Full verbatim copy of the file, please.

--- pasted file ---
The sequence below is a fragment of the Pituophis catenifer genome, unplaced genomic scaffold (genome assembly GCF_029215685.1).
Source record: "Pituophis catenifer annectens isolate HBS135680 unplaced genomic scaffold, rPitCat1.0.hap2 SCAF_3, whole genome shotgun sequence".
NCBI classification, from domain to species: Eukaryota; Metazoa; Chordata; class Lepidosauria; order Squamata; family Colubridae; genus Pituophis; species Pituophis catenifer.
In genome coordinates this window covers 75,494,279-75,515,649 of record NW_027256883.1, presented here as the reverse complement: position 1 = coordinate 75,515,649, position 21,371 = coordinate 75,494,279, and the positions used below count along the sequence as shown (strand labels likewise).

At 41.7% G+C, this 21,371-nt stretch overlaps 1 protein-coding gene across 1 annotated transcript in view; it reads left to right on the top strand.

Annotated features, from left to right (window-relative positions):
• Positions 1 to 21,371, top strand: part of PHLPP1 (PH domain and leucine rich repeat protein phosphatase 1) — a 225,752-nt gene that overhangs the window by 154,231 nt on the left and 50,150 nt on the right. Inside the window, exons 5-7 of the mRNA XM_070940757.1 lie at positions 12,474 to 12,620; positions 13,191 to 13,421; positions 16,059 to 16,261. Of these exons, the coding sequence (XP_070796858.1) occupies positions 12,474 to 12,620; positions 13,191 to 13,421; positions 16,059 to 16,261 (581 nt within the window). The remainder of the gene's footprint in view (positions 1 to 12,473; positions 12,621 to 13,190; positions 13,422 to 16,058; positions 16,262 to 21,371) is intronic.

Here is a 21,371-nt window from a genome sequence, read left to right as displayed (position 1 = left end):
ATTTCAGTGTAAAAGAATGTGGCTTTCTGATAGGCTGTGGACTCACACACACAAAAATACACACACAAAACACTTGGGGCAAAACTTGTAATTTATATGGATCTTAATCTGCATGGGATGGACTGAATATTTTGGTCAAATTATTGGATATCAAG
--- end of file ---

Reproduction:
The sequence below is a fragment of the Pituophis catenifer genome, unplaced genomic scaffold (genome assembly GCF_029215685.1).
Source record: "Pituophis catenifer annectens isolate HBS135680 unplaced genomic scaffold, rPitCat1.0.hap2 SCAF_3, whole genome shotgun sequence".
NCBI classification, from domain to species: Eukaryota; Metazoa; Chordata; class Lepidosauria; order Squamata; family Colubridae; genus Pituophis; species Pituophis catenifer.
In genome coordinates this window covers 75,494,279-75,515,649 of record NW_027256883.1, presented here as the reverse complement: position 1 = coordinate 75,515,649, position 21,371 = coordinate 75,494,279, and the positions used below count along the sequence as shown (strand labels likewise).

At 41.7% G+C, this 21,371-nt stretch overlaps 1 protein-coding gene across 1 annotated transcript in view; it reads left to right on the top strand.

Annotated features, from left to right (window-relative positions):
• Positions 1 to 21,371, top strand: part of PHLPP1 (PH domain and leucine rich repeat protein phosphatase 1) — a 225,752-nt gene that overhangs the window by 154,231 nt on the left and 50,150 nt on the right. Inside the window, exons 5-7 of the mRNA XM_070940757.1 lie at positions 12,474 to 12,620; positions 13,191 to 13,421; positions 16,059 to 16,261. Of these exons, the coding sequence (XP_070796858.1) occupies positions 12,474 to 12,620; positions 13,191 to 13,421; positions 16,059 to 16,261 (581 nt within the window). The remainder of the gene's footprint in view (positions 1 to 12,473; positions 12,621 to 13,190; positions 13,422 to 16,058; positions 16,262 to 21,371) is intronic.

Here is a 21,371-nt window from a genome sequence, read left to right as displayed (position 1 = left end):
ATTTCAGTGTAAAAGAATGTGGCTTTCTGATAGGCTGTGGACTCACACACACAAAAATACACACACAAAACACTTGGGGCAAAACTTGTAATTTATATGGATCTTAATCTGCATGGGATGGACTGAATATTTTGGTCAAATTATTGGATATCAAG